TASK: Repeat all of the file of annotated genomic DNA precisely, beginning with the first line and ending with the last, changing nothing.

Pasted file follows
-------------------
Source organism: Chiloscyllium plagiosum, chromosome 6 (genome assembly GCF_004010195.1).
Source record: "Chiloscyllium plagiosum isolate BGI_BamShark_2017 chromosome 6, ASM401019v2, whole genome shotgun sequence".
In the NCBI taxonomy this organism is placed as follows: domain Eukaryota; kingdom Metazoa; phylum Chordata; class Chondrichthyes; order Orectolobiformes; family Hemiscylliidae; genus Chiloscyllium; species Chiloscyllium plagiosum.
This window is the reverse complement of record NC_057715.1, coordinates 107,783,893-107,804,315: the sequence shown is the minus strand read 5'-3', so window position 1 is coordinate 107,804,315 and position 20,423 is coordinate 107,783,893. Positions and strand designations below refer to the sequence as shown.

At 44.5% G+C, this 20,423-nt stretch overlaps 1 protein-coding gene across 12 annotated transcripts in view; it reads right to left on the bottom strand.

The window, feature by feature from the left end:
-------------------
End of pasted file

Source organism: Chiloscyllium plagiosum, chromosome 6 (genome assembly GCF_004010195.1).
Source record: "Chiloscyllium plagiosum isolate BGI_BamShark_2017 chromosome 6, ASM401019v2, whole genome shotgun sequence".
In the NCBI taxonomy this organism is placed as follows: domain Eukaryota; kingdom Metazoa; phylum Chordata; class Chondrichthyes; order Orectolobiformes; family Hemiscylliidae; genus Chiloscyllium; species Chiloscyllium plagiosum.
This window is the reverse complement of record NC_057715.1, coordinates 107,783,893-107,804,315: the sequence shown is the minus strand read 5'-3', so window position 1 is coordinate 107,804,315 and position 20,423 is coordinate 107,783,893. Positions and strand designations below refer to the sequence as shown.

At 44.5% G+C, this 20,423-nt stretch overlaps 1 protein-coding gene across 12 annotated transcripts in view; it reads right to left on the bottom strand.

The window, feature by feature from the left end: